The phylum Ascomycota contain some delectable morsels, such as the morels and truffles, as well as brewer's yeast and baker's yeast, and most of the fungi that form lichens with algae.
The Ascomycota have made some of the most significant contributions to human culture – penicillin, derived from Penicillium spp., being a prime example.
Ascomycota are characterized by the presence of an ascus, a cell in which two compatible haploid gametes form a diploid nucleus followed by meiosis and the production of four pairs of haploid ascospores.
Sordaria fimicola (x400)
This image shows S. fimicola ascospores (right) externalised from the perithecium (left). S. fimicola is commonly found in the dung of herbivorous animals. S. fimicola is often used to demonstrate genetic principles of inheritance: in a wild type/ mutant cross, the colour of the ascospores provides information about the the nature of crossing over during meiosis.
Daldinia concentrica (x400)
Also known as King Alfred's Cakes, or cramp balls, Daldinia concentrica is a saprotrophic fungus ubiquitous throughout our woodlands. This image shows an ascus, containing eight ascospores, that has been cut from the surface of the fruiting body using a scalpel.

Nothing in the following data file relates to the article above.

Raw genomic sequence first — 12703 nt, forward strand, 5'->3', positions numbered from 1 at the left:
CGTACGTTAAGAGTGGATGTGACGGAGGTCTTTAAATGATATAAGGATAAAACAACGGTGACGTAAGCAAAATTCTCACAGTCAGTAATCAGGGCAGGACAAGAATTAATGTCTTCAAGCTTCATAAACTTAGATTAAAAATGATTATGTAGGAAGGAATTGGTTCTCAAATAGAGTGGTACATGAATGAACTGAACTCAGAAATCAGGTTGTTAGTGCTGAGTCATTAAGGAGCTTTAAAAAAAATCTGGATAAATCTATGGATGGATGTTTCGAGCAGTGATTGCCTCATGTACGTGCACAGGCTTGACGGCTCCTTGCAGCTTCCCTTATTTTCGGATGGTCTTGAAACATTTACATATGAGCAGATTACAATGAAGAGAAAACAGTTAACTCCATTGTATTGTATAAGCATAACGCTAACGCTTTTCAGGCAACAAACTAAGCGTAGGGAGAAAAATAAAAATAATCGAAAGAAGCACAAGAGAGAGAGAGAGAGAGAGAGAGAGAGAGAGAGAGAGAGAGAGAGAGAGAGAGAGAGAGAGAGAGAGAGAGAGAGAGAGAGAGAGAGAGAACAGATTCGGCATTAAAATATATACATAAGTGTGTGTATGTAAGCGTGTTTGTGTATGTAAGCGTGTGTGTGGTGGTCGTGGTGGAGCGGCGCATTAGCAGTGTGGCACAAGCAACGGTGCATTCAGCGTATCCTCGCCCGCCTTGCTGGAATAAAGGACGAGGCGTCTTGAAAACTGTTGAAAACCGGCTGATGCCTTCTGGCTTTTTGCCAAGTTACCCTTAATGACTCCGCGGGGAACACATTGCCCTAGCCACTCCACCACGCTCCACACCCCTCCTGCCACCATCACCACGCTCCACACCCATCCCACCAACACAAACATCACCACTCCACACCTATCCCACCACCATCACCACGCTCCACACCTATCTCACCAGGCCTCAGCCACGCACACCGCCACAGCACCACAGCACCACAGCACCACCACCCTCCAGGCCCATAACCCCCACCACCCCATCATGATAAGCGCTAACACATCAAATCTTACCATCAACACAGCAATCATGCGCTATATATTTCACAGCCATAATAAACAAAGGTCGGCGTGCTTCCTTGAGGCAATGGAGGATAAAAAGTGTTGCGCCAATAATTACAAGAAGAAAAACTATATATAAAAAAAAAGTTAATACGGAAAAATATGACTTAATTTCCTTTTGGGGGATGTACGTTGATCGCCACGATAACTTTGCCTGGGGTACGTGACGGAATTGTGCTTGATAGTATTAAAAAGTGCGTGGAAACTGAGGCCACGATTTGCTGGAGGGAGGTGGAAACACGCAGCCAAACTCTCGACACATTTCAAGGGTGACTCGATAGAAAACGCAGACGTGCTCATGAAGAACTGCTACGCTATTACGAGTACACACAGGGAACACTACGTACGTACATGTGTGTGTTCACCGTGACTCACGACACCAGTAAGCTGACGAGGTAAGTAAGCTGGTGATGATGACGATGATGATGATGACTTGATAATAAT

Neurospora crassa (x40)
Branching hyphae of Neurospora crassa. Like S. fimicola (above), N. crassa is also a model organism in molecular biology because its haploid life cycle makes it amenable to genetic manipulation and the expression of recessive traits.
Fruiting body of Daldinia concentrica, also known as cramp balls or King Alfred's Cakes. Image courtesy of Dr Gordon Beakes © University of Newcastle upon Tyne taken from Bioscience ImageBank.
Penicillium camemberti growing on malt extract agar.
Penicillium camemberti (x400)
The asexual structure of Penicillium camemberti which forms the white crust on cheeses such as brie and camembert.
Dead man's fingers is a common plant pathogen and can easily be found growing on dead/ decaying trees in woodland. The fruiting body is white on the inside, but black on the outside due to its dark perithecia containing the asci. Image courtesy of Mr Ken Redshaw © taken from Bioscience ImageBank.
This ascomycete fungus, also known as White saddle, or Elfin saddle, can be easily identified by its irregular shaped cap. It can be found near deciduous trees in Europe and eastern North America in autumn and summer.